“AHHHHH! MY HAT!” I yell at an evil seagull, after it dives down and snatches my hat off my head effortlessly. I kick the sand angrily and a puff of sand goes up. The individual particles stick onto my wet legs. This doesn’t help my mood at all, if anything it just makes it worse. I mutter inaudible words that my parents would definitely not approve of. Weeks of my grandma’s hard work, snatched away forever in that seagull’s beak in mere seconds. I look over to see an evil glint in its eye, filled with hatred. Well, humans did just come barging into their habitat and start littering and trashing it up. I ponder the situation as I slowly drag my feet to go catch up to the rest of my family. We had some delicious-looking seafood for dinner, but I don’t really have an appetite whatsoever. Reluctantly, I join my family as we sit down on a relatively flat area on the rocks.
After what feels like centuries, the fireworks begin. “Boom, boom!” the fireworks cry out loud as they reach the sky. Cheers erupt from the crowd as bright lights and colors decorate the night sky. I am enjoying the fireworks like everyone else until I notice some gray fumes escaping from those beautiful lights. It dawns on me: they are huge amounts of CO2, the main culprit for climate change. I was first introduced to the concept of global warming during third grade while watching the news. I remember the grim expression that the reporter wore as she traced the sloping graph line that showed the increase in global temperature. I remember the looks of disgust on my parents’ faces as they switched the channel and muttered under their breath, “This is so stupid, such fake news.” I look back at my mom, who is busy snapping pictures with her phone.
“Mom, aren’t the fireworks bad for the environment?” I ask, furrowing my brows a little.
The wide grin melts off of her face as she turns to look at me. “Just look. If you don’t watch, it will be a waste,” my mom replies, sternly before she turns back around, admiring the fireworks once again. Wow, mom. Nobody that I know cares about the environment like I do. I feel Greta Thunberg’s pain, arguing with a bunch of government officials about an existential crisis their generation caused that is proven by science. Apparently, since we are “mere children,”, everything that we say is false and shouldn’t be taken seriously.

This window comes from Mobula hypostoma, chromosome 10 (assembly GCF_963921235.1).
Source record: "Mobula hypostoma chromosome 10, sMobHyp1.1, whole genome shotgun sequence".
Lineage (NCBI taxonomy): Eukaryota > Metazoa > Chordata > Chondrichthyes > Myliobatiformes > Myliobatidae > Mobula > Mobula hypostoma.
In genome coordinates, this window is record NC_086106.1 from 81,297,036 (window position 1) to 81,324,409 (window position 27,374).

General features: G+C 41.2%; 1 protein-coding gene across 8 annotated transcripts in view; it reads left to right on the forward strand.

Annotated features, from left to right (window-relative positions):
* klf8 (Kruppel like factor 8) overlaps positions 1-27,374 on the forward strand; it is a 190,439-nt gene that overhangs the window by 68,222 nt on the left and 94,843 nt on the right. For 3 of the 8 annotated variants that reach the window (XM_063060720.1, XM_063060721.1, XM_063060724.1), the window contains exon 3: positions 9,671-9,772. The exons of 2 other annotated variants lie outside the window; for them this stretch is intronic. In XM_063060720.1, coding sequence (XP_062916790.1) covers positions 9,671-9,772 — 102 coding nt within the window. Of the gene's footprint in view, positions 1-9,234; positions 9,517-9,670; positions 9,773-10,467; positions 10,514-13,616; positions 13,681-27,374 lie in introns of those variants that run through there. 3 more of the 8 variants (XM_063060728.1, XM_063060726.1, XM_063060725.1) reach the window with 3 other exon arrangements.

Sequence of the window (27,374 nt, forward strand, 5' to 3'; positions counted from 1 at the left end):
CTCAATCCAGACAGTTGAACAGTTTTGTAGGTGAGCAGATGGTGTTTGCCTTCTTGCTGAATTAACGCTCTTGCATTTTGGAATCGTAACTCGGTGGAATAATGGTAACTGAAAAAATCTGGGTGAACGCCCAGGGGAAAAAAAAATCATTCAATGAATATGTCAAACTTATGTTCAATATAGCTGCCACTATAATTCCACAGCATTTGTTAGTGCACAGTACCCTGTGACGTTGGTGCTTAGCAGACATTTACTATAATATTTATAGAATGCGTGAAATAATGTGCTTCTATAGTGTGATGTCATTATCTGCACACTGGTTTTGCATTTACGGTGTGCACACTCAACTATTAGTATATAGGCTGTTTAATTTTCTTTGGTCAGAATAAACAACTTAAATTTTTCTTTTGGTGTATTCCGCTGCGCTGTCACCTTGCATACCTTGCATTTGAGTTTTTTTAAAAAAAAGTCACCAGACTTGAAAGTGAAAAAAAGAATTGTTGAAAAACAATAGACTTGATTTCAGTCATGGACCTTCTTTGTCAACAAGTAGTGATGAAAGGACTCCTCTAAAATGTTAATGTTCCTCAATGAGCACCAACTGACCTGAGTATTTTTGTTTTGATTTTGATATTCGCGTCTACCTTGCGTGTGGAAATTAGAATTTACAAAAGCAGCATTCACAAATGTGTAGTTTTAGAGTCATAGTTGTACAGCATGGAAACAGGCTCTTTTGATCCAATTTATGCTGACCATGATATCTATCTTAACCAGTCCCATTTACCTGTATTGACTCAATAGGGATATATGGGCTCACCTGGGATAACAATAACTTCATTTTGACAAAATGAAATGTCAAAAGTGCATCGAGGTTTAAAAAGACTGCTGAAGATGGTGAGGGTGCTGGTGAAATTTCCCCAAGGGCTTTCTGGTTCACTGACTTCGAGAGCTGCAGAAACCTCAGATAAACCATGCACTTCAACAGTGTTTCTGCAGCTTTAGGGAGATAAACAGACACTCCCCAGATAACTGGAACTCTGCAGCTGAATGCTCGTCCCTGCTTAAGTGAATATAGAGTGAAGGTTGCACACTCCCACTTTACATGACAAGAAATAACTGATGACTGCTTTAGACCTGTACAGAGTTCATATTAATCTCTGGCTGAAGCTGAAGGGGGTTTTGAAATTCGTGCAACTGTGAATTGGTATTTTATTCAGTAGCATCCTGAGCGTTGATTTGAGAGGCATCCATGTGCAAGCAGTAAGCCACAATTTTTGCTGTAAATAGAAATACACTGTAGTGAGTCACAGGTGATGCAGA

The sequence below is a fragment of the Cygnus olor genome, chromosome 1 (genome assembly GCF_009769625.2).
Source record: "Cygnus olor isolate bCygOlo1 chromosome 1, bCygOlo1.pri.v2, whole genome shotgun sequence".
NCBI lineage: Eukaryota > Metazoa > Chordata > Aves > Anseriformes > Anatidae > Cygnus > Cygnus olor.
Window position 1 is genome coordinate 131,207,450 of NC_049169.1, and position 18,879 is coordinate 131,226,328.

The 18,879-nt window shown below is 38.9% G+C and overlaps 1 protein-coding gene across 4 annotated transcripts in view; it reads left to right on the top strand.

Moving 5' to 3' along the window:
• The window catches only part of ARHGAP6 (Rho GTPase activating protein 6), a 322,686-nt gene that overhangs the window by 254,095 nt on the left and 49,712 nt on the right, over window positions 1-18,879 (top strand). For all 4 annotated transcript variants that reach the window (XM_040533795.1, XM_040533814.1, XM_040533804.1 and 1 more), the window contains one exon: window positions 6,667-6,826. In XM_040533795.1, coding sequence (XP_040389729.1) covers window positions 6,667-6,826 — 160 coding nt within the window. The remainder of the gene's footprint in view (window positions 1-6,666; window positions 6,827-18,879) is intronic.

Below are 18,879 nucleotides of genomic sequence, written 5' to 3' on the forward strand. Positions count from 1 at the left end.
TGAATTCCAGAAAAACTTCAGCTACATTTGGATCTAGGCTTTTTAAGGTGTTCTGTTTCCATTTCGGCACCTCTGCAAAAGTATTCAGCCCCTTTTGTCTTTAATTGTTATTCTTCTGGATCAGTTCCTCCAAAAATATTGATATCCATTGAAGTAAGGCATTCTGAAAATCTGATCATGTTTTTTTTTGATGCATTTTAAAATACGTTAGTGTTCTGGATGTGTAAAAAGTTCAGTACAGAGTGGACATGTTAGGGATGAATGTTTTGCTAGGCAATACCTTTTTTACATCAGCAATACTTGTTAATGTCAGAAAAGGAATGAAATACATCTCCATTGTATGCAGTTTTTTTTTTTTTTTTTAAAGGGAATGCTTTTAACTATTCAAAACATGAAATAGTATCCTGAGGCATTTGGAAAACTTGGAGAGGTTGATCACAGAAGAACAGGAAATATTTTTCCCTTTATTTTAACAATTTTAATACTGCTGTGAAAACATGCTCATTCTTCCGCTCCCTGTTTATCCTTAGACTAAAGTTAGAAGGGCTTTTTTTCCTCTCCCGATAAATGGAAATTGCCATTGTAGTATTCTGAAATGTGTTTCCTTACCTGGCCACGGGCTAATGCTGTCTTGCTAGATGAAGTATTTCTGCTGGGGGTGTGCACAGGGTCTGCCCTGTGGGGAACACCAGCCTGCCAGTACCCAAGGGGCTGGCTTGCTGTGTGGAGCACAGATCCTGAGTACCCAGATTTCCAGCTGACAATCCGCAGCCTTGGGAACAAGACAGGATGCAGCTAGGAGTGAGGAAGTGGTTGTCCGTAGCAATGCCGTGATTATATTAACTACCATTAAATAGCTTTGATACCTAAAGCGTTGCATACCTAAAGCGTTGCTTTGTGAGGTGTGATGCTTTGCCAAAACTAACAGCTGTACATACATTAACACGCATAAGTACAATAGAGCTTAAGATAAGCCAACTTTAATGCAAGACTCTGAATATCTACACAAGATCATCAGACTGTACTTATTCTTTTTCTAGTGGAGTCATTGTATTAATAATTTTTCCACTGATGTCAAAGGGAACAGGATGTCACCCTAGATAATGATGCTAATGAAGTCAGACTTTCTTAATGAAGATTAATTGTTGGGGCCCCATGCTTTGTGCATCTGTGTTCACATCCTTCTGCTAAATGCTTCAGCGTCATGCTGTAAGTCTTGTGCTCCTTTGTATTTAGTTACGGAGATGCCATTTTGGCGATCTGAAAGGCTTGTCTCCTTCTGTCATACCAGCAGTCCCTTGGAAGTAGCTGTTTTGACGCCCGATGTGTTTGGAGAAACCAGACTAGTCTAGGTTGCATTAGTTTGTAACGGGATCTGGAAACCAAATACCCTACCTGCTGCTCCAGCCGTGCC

The fireworks stream across the sky as the finale starts. Hundreds of shooting stars and a few smiley faces. The crowd roars even louder as the last firework goes up into the sky and pops. Silence. It’s over. I look into the distance and recognize many more places that are also setting off fireworks. This is just Hawaii, and it pains me to think of how many fireworks are being displayed across the globe and how much CO2 is being generated as a result. I turn back to look at the audience shuffling away with their families, laughing and discussing how amazing the show was.
Seeing the pure happiness and joy that the fireworks bring to so many people’s faces, I realize that maybe sacrifices have to be made to fulfill other things. Sometimes trade-offs have to be made, and sometimes things have negative sides to them. It would be amazing for people to stop setting off fireworks, but it would be practically impossible to convince this many people to stop wanting to watch them. Sometimes things don’t go to plan, and that’s okay. Sometimes you can’t get everything you wish for. Sometimes you can’t stop seagulls from stealing hats. No one can promise anything. But, you can still wish.